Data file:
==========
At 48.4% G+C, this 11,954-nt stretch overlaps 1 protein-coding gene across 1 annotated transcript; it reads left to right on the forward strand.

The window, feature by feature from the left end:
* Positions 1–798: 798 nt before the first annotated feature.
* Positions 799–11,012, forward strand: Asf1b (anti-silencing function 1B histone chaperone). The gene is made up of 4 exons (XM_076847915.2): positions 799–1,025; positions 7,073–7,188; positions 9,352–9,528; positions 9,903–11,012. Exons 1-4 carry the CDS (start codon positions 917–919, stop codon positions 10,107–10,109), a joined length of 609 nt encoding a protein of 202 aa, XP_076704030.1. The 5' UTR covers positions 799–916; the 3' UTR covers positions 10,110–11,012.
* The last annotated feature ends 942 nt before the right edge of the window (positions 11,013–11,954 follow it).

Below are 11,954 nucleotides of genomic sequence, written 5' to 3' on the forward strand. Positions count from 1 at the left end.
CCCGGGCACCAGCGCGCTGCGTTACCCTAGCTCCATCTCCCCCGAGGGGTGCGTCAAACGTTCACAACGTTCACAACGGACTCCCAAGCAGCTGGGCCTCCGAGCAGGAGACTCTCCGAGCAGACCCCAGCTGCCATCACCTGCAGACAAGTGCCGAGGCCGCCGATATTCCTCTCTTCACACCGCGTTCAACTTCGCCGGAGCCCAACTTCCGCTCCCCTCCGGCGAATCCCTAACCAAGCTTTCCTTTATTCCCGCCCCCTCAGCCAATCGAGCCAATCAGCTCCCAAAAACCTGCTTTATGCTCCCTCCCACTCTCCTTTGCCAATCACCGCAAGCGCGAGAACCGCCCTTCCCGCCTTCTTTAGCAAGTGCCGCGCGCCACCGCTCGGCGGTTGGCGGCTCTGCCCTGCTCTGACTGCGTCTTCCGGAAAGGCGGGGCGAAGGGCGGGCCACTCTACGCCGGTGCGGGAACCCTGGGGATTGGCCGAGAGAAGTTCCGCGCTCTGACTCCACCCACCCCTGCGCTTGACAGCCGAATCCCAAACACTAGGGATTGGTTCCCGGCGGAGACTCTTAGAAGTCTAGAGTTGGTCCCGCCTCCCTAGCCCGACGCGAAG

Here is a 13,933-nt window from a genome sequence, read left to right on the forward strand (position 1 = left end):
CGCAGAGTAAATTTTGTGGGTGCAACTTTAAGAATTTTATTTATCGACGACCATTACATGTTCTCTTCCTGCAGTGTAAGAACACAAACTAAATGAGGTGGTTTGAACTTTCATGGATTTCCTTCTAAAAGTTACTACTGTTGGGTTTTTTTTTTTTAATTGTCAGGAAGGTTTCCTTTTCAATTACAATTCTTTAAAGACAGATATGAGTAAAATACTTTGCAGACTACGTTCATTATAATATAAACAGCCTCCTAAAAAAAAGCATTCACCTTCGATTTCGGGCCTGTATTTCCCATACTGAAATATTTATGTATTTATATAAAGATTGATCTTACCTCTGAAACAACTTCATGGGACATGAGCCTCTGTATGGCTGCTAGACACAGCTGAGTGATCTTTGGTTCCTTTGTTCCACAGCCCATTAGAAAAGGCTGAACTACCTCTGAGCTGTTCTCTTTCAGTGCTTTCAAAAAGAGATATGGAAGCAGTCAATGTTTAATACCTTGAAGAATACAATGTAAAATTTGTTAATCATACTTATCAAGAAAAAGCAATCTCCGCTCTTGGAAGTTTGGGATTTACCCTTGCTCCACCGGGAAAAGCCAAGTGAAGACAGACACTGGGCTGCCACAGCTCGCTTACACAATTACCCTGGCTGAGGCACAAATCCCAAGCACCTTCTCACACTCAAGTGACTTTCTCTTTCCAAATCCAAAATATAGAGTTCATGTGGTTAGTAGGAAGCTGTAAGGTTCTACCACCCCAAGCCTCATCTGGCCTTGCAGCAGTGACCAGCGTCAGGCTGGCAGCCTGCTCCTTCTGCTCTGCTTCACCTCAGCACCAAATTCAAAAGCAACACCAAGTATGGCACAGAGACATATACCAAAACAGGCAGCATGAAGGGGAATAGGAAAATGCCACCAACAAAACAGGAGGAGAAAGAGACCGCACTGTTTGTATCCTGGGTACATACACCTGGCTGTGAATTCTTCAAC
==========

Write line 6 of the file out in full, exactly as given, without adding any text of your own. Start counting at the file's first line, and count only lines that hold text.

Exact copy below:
Below are 11,954 nucleotides of genomic sequence, written 5' to 3' on the forward strand. Positions count from 1 at the left end.